Last week, I wrote a piece for the Wall Street Journal on the quixotic campaign of Sam Meas, a Cambodian immigrant and survivor of the Killing Fields running for Congress in Massachusetts as a "Reagan Republican." As I noted, Meas—who has limited money and political experience—will have a difficult time in getting beyond the September 14 Republican primary, which local election watchers predict will be handily won by Jon Golnik, a comparatively well-funded, moderate Republican whose staff includes veterans of the Scott Brown campaign. Various members of the Massachusetts Republican establishment explained that while Meas's story was compelling, he didn't have a snowball's chance in hell against Golnik.
After my short piece on Meas—which was by no means an endorsement of his candidacy or his views—I received dozens of emails, wondering why I would profile a guy who couldn't possibly win when Golnik, the candidate who supposedly had a shot at beating Democratic incumbent Niki Tsongas, deserved the attention (Answer: Golnik didn't escape a Khmer Rouge executioner). Indeed, as I acknowledged, quoting a local pollster, Golnik has something of a shot, provided a significant number of votes aren't siphoned off by independent candidates. After all, the district—MA-5—came out big for Sen. Scott Brown. And as Golnik effused on his campaign website, RealClearPolitics recently "upgraded our race from 'safely Democrat' to 'likely Democratic.'" In Massachusetts, against an incumbent with a famous last name, that's some achievement.
But as the race comes down to the wire, Golnik's opponents—it's unclear which ones—have been doing significant oppo research. This morning I received an anonymous email with a 22-page document attached—one that was also sent to various local media outlets in Massachusetts—containing court and police records detailing a 2001 arrest, in which Golnik was nabbed for driving under the influence of alcohol and marijuana. A Golnik staffer confirmed the authenticity of the documents; the Meas campaign strenuously denied having anything to do with the document dump.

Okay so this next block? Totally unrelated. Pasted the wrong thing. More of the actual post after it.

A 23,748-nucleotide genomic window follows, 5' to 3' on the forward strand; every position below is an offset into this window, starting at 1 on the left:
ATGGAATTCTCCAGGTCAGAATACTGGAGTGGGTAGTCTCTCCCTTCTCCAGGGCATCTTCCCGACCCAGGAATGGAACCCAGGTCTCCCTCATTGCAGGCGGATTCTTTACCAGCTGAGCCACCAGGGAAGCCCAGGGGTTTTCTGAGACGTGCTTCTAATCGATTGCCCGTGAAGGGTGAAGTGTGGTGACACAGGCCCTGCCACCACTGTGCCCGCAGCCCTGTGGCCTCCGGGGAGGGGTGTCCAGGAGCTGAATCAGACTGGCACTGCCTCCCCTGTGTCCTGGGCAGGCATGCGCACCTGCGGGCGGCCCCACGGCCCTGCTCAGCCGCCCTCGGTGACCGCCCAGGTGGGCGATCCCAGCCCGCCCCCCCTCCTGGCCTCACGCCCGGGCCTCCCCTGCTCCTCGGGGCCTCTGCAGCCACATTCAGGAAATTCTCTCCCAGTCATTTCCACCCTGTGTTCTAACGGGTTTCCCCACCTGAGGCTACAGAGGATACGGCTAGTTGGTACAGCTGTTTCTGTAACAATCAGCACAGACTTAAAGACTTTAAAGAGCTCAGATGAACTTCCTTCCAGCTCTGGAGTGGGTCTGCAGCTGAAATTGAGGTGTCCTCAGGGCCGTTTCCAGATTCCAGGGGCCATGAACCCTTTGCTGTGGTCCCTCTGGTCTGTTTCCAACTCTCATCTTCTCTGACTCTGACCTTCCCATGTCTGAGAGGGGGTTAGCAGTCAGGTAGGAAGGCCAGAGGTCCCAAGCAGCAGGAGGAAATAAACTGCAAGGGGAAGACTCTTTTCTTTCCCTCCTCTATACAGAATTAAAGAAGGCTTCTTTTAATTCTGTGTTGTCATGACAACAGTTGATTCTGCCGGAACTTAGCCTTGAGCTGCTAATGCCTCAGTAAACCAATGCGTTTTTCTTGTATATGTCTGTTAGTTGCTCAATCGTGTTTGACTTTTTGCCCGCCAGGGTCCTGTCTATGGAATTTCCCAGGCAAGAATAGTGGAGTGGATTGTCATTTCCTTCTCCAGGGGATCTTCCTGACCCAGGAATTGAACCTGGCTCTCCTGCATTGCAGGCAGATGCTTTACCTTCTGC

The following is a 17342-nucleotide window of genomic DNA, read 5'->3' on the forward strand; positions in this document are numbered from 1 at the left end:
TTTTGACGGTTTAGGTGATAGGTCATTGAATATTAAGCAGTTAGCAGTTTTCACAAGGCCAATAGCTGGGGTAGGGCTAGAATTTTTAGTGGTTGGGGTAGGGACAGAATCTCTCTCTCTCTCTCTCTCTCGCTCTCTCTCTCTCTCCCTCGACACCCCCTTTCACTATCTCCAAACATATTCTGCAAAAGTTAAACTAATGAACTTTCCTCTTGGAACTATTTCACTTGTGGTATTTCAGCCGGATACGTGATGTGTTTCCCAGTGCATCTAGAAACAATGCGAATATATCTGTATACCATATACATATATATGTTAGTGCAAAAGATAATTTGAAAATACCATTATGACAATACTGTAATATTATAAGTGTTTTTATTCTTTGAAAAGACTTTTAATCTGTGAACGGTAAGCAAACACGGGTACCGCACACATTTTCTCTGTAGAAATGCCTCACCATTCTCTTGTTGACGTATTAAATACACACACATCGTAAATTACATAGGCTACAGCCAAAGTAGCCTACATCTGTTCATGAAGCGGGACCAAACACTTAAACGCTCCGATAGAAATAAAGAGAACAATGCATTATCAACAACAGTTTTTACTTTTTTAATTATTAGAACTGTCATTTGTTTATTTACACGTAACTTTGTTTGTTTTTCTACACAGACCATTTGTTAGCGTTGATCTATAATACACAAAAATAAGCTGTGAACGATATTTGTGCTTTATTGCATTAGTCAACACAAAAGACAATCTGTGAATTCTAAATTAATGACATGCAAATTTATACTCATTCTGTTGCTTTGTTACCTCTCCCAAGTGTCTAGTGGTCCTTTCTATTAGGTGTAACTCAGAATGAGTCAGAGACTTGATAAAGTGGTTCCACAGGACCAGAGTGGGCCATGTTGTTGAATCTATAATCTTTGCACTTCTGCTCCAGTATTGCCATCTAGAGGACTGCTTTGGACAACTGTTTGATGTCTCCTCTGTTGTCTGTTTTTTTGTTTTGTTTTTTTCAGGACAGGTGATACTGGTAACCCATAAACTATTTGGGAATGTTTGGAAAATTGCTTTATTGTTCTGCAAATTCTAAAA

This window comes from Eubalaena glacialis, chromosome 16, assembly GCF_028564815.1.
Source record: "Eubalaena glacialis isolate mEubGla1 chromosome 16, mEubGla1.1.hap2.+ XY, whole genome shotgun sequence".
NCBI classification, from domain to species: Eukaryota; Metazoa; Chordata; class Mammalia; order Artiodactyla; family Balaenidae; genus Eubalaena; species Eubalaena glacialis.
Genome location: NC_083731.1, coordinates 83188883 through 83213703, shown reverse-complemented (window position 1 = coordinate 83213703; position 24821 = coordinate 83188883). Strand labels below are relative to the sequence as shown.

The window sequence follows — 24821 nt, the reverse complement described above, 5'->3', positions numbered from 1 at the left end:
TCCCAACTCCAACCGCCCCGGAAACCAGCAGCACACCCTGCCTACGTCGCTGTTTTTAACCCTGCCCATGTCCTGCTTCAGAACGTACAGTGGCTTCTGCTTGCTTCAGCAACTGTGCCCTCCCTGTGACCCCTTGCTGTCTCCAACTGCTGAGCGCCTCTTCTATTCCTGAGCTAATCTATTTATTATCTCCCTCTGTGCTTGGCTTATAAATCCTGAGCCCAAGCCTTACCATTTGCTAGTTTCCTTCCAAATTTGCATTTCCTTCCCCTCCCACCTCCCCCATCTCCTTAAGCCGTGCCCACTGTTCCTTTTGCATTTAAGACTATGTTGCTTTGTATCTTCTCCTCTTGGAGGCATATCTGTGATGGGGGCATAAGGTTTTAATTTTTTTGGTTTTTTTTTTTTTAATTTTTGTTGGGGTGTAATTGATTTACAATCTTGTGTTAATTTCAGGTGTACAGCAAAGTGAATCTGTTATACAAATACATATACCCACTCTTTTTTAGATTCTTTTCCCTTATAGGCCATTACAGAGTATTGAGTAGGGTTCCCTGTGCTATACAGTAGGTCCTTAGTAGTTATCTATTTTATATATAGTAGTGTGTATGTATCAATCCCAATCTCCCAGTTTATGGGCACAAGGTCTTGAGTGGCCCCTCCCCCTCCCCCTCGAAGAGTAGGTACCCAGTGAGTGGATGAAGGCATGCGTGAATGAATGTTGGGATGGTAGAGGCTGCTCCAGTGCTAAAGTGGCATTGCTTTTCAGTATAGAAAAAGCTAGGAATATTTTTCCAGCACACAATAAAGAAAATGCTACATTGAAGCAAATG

According to the police report, a drunk, stoned, and shirtless (!) Golnik was pulled over on his way home from an AC/DC concert for "weaving" and driving on a flat tire. After being detained, he consented to a breathalyzer, blowing a rather impressive .18 (the portable breathalyzer initially gave a reading under the legal limit) and acknowledged, after the cops found rolling papers in his car, to having "smoked half a joint" while rocking out to the brothers Young. The arrest report also notes that Golnik has a shamrock tattoo on his thigh, the only detail that, in Massachusetts, will probably help him at the polls. As one observer of Massachusetts politics explained to me today, Tsongas would rather run against the inexperienced Meas than the more professional, Scott Brown-like campaign of Jon Golnik.
Though this certainly doesn't inspire much confidence in the Golnik campaign, who stupidly tried to ignore their candidate's previous indiscretions, it isn't a campaign-killer in the Bay State. As a friend said to me today, in reference to another drunk-driving Massachusetts politician, "well, at least no one died in Jon Golnik's car." And some enterprising journalist in Massachusetts should take this opportunity to quiz Golnik on whether or not he supports the decriminalization of marijuana.
From the police report: